ROCHESTER, N.Y. — The Strong National Museums’ Deaf Day of Play brings together deaf history with play history.

"Looking back at my childhood, I really wanted to see all the history come together and what’s going on here," signed Jamie Anntil, a student at the National Technical Institute of the Deaf.

What You Need To Know

  • National Deaf History Month runs from March 13 to April 15 each year
  • The Strong National Museum of Play in Rochester partnered with the National Technical Institute of the Deaf to highlight inclusivity in play by offering American Sign Language Interpretors and activites
  • This year is the third-annual Deaf Day of Play at the Strong Museum

By bringing in American Sign Language interpreters from the National Technical Institute of the Deaf, Deaf Day of Play made the museum more accessible for people who are deaf and hard of hearing.

"It’s really important for me to be here because I think it’s extremely important for interpreters and students in the Rochester area to be interacting and involved with the deaf community. I really enjoy watching how the deaf community interacts with each other and I can learn from that and incorporate that into my interpreting career," said Taylor Barides, a student interpreter at NTID.

Interaction that can be both heard and seen.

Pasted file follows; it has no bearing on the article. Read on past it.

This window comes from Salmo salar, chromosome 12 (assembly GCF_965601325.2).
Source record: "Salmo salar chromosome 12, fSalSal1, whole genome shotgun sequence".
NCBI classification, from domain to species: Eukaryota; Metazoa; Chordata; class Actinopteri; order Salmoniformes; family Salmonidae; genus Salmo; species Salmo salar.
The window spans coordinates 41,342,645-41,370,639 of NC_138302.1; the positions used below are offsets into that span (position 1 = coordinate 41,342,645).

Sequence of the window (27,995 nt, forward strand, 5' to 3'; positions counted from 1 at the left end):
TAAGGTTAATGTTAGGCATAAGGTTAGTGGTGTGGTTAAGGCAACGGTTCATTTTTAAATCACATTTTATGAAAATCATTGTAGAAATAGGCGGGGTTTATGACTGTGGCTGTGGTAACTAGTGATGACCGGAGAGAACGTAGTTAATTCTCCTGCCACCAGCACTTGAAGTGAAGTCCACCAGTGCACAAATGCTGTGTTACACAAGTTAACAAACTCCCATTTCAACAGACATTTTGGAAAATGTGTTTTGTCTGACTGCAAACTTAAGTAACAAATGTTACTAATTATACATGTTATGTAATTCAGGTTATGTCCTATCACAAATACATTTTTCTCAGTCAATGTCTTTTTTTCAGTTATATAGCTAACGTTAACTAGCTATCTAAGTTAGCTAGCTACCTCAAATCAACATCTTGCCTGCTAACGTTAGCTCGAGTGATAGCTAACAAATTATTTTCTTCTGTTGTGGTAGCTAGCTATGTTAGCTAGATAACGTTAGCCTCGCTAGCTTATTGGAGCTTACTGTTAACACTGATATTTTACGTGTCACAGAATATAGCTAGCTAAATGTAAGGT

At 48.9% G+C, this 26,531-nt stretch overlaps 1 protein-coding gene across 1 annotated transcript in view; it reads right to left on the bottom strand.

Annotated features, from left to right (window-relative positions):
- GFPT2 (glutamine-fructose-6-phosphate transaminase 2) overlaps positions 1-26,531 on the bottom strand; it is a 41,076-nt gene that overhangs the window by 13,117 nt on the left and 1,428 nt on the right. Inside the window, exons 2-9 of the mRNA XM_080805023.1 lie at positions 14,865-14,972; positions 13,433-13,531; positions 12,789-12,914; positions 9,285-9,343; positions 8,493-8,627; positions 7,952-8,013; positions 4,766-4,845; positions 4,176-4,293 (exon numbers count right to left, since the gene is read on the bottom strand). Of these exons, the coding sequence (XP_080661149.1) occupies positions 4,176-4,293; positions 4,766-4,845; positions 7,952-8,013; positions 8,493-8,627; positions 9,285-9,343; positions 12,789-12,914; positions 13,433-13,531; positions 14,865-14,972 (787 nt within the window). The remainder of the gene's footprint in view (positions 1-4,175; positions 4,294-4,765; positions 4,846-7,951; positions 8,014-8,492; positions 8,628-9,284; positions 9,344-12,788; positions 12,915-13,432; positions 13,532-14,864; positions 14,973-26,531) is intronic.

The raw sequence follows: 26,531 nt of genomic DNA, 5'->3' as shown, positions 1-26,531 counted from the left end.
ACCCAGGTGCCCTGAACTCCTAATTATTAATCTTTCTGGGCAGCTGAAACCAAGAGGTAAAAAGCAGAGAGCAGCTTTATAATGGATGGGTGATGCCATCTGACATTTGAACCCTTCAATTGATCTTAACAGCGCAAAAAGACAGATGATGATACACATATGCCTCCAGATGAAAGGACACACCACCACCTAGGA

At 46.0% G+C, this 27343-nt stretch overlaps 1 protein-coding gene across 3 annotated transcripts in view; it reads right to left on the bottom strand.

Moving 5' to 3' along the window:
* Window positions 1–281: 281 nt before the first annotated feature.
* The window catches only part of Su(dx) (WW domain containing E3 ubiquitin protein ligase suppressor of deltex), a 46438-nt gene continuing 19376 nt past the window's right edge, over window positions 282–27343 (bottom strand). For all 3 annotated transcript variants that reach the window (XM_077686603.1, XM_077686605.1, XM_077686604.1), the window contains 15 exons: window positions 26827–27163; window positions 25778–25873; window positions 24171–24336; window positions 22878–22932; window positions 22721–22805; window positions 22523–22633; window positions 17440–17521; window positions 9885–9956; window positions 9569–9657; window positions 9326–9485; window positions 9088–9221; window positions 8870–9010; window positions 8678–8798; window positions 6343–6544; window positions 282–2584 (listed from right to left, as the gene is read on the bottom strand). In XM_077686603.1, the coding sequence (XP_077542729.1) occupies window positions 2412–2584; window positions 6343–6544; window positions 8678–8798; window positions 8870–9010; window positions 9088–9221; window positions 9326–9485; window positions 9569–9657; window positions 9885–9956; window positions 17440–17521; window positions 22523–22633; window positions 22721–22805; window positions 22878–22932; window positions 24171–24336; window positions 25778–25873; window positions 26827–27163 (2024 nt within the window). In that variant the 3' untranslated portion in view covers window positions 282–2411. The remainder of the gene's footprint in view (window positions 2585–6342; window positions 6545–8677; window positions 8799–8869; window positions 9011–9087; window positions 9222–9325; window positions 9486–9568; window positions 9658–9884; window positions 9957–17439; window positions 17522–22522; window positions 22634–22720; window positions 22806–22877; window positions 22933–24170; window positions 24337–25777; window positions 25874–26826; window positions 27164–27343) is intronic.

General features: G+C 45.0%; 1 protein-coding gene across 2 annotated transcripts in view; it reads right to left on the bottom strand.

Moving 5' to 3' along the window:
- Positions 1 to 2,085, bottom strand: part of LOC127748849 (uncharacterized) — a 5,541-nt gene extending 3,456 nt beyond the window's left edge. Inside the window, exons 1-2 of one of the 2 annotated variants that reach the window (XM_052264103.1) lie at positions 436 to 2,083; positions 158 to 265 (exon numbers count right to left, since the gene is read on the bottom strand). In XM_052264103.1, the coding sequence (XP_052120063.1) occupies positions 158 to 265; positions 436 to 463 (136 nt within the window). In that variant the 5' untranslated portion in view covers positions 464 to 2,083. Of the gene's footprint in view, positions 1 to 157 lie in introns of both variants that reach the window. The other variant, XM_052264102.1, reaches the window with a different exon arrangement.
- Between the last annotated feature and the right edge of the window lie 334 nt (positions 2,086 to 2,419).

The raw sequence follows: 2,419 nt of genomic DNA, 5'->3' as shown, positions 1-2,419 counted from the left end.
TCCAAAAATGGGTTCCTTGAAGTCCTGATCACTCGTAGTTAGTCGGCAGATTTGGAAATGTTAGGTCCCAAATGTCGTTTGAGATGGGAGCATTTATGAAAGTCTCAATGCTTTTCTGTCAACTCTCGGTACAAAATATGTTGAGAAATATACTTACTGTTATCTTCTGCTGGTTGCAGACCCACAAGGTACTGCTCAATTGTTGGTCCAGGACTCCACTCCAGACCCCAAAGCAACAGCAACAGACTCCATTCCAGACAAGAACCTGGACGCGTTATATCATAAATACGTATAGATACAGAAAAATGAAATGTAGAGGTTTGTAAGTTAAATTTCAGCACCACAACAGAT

"Hearing people have a different way of communicating with each other and deaf people have a different way, so it’s nice to see everyone and see the different ways of interaction," signed Anntil. 

For the third year in a row, museum visitors have the opportunity to partake in special events like ASL story time, guided butterfly tours and more.

"It’s been great to see so many members of the deaf community here and see everyone signing and interacting with each other. It’s great to see the museum so accessible today and see even the smaller things interpreted, things you wouldn’t even think about. So that’s been really cool," Barides said.

Giving visitors the chance to leave the museum with a day of play and a day of learning.

"I think it's extremely important to learn from each other, learn different cultures, how people communicate, how we can adjust our communication style to somebody else’s and you can just learn that by observing here today," said Barides.

Teaching people to play outside the box and outside their language barriers.

"Everyone can have an impact on anyone so maybe some deaf influence could occur and deaf people can help others with awareness in some way," Anntil signed.